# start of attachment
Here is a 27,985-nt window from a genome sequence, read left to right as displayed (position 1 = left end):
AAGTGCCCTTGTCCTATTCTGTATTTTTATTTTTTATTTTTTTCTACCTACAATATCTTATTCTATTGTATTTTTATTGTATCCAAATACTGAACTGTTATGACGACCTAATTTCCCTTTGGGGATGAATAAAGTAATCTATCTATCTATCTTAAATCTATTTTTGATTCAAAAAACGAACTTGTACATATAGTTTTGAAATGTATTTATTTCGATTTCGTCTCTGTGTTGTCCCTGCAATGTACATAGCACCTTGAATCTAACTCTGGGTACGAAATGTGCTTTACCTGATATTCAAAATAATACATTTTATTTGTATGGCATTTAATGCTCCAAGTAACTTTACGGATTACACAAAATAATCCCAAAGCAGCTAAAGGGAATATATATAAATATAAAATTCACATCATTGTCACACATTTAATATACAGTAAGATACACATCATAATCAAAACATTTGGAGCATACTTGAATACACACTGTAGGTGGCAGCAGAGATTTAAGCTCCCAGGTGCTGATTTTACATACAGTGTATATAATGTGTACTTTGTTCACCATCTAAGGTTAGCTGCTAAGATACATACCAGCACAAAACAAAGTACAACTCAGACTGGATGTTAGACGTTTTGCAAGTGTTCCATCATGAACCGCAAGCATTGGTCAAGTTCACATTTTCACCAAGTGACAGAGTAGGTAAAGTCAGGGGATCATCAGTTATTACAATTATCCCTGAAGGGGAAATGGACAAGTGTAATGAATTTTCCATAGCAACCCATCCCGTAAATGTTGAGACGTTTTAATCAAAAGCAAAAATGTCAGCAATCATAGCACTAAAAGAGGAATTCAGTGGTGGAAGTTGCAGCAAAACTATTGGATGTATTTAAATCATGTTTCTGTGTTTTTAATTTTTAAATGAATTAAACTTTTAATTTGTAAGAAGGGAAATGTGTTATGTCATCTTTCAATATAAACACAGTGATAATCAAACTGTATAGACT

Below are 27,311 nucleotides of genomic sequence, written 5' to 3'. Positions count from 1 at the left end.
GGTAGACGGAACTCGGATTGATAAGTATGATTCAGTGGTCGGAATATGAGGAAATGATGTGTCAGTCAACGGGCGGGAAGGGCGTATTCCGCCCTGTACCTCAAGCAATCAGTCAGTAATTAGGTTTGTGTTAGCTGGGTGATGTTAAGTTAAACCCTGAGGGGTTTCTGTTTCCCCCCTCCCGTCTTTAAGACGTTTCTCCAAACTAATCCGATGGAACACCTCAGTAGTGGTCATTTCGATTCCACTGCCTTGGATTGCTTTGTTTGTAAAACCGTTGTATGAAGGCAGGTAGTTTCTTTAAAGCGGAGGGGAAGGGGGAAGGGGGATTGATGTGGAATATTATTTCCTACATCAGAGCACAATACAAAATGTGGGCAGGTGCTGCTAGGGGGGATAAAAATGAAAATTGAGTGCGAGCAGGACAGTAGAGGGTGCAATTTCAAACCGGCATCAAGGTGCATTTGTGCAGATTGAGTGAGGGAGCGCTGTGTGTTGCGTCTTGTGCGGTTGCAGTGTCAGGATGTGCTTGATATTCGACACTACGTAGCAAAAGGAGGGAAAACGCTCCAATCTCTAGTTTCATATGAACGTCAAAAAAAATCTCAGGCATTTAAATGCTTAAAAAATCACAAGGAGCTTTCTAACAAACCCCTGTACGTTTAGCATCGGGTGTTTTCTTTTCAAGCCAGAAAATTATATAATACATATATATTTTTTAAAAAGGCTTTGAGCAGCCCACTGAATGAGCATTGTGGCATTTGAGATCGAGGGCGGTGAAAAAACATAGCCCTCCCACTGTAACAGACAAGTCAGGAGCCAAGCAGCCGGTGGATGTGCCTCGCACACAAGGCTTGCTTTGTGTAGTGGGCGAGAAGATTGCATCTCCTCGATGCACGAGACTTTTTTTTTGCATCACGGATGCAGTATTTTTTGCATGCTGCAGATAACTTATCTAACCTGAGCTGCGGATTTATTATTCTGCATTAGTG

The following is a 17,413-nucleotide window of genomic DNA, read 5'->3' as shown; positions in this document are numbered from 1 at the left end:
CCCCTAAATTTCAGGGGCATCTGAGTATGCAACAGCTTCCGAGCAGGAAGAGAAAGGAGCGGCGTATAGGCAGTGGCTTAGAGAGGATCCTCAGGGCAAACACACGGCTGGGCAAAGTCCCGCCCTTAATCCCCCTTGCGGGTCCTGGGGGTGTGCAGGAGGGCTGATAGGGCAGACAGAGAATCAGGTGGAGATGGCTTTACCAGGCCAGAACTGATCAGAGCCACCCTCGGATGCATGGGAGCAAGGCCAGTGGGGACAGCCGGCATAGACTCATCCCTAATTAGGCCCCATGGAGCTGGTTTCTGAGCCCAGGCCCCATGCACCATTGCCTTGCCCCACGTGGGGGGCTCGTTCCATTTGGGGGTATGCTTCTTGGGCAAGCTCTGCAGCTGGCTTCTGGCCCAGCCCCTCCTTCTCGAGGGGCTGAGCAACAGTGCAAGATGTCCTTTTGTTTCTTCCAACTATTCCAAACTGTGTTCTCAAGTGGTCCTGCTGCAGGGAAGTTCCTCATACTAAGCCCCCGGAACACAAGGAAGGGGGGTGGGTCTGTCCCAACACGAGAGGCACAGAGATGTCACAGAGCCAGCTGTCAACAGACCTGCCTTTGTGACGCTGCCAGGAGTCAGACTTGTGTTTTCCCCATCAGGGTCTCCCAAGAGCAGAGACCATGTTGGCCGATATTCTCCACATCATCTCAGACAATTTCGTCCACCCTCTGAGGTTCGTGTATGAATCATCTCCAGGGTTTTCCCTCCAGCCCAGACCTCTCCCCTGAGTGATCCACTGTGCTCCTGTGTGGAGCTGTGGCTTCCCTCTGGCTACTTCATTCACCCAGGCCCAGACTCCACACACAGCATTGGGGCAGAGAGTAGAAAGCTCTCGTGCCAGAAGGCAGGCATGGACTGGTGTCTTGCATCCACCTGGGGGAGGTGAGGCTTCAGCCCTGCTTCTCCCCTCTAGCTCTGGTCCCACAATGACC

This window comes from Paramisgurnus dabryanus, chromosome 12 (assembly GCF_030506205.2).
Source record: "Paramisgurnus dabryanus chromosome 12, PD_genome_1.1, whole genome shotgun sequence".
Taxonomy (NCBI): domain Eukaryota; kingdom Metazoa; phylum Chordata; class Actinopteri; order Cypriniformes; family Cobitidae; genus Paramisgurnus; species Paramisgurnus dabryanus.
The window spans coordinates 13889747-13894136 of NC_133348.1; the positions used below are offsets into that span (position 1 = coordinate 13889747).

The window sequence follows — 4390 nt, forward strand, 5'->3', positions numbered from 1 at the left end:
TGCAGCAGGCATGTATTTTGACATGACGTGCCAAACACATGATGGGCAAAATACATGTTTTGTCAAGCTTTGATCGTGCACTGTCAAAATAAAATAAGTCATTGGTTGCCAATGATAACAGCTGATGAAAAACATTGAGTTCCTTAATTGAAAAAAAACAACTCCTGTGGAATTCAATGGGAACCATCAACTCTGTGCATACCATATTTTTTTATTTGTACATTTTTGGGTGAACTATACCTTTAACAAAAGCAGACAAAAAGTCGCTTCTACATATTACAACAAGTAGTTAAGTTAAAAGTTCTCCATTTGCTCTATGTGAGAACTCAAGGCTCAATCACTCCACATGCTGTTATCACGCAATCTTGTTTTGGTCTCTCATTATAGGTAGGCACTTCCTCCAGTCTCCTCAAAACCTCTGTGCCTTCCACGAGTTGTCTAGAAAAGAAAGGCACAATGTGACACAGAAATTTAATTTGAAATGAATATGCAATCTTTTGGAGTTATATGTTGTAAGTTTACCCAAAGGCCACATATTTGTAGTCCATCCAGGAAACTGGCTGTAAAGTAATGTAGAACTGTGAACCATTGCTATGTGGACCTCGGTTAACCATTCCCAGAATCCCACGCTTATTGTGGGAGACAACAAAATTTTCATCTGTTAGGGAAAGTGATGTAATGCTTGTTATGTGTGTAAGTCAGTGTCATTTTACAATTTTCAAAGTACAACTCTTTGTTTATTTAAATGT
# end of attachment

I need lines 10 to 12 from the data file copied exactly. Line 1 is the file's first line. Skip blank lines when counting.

The window spans coordinates 13889747-13894136 of NC_133348.1; the positions used below are offsets into that span (position 1 = coordinate 13889747).

The window sequence follows — 4390 nt, forward strand, 5'->3', positions numbered from 1 at the left end:
TGCAGCAGGCATGTATTTTGACATGACGTGCCAAACACATGATGGGCAAAATACATGTTTTGTCAAGCTTTGATCGTGCACTGTCAAAATAAAATAAGTCATTGGTTGCCAATGATAACAGCTGATGAAAAACATTGAGTTCCTTAATTGAAAAAAAACAACTCCTGTGGAATTCAATGGGAACCATCAACTCTGTGCATACCATATTTTTTTATTTGTACATTTTTGGGTGAACTATACCTTTAACAAAAGCAGACAAAAAGTCGCTTCTACATATTACAACAAGTAGTTAAGTTAAAAGTTCTCCATTTGCTCTATGTGAGAACTCAAGGCTCAATCACTCCACATGCTGTTATCACGCAATCTTGTTTTGGTCTCTCATTATAGGTAGGCACTTCCTCCAGTCTCCTCAAAACCTCTGTGCCTTCCACGAGTTGTCTAGAAAAGAAAGGCACAATGTGACACAGAAATTTAATTTGAAATGAATATGCAATCTTTTGGAGTTATATGTTGTAAGTTTACCCAAAGGCCACATATTTGTAGTCCATCCAGGAAACTGGCTGTAAAGTAATGTAGAACTGTGAACCATTGCTATGTGGACCTCGGTTAACCATTCCCAGAATCCCACGCTTATTGTGGGAGACAACAAAATTTTCATCTGTTAGGGAAAGTGATGTAATGCTTGTTATGTGTGTAAGTCAGTGTCATTTTACAATTTTCAAAGTACAACTCTTTGTTTATTTAAATGT